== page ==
Thursday 11th May was a wonderful warm evening. Spring is here and walk along the entrance path to Fort Cumberland is such a beautiful one.
Having launched the UKs first 3-year aged rum, you could say that Portsmouth Distillery are working a little ahead of the curve. The distillery certainly likes to try new things, and they have been hosting a number of comedy evenings and that night, they hosted the inaugural first Southern Bartender Competition.
Sometimes worlds collide and it was a real treat to trot along to the distillery wearing my judge’s hat, but also my Strong Island one. It was an honour to have been asked to judge the competition and I didn’t know what to expect, I’ll tell you something though, it blossomed into something quite spectacular.
I was on a panel with International Spirits Writer and local legend David T Smith, the wonderful Julia Nourney who travels the world consulting for distilleries, and the distillery’s own distiller and artisan Vince Noyce.
It’s the first time the team have run the competition and I doubt it will be the last. The response from local bartenders was enthusiastic, with 23 signed up, and 20 making it on the day from local bars, as well as further afield in Guildford, Chichester and Winchester.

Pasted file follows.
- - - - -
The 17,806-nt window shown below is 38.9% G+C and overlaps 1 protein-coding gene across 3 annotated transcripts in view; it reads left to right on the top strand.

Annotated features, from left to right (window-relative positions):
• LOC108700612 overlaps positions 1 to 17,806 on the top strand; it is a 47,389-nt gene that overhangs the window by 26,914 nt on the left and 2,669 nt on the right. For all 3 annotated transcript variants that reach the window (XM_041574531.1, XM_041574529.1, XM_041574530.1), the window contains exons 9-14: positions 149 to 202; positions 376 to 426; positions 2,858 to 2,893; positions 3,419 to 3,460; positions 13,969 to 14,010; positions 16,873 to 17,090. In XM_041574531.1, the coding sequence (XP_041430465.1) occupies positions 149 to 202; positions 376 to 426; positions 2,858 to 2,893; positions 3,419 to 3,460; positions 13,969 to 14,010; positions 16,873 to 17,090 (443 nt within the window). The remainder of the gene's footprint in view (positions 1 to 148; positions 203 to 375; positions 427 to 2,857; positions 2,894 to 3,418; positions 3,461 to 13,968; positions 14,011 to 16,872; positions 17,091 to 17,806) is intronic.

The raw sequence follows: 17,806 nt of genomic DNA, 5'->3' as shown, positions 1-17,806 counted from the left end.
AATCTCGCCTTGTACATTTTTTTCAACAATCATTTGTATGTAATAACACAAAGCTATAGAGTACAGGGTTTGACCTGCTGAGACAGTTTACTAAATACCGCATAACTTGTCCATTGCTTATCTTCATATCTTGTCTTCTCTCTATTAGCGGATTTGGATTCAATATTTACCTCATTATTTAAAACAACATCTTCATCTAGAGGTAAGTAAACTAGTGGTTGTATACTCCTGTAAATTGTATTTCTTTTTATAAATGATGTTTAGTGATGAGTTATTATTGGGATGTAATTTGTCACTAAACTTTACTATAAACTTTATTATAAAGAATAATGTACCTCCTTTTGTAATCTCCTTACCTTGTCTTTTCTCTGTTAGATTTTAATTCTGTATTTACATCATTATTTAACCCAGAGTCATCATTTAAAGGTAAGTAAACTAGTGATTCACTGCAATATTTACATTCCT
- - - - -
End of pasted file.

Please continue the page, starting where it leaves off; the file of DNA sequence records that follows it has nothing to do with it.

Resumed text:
Each entrant made two drinks, a twist on a Daiquiri and a creation. Judges scored on each separately. The drinks were made live on stage, with music playing, the distillery’s own Dich presenting and the bartenders talking us through their recipes as they made them. Some were simple and classic, others just had fun with it, and some had gone to painstaking effort, with homemade ingredients, and well thought out recipes inspired by the distillery, the team that run it, the local area, and anything else you can imagine.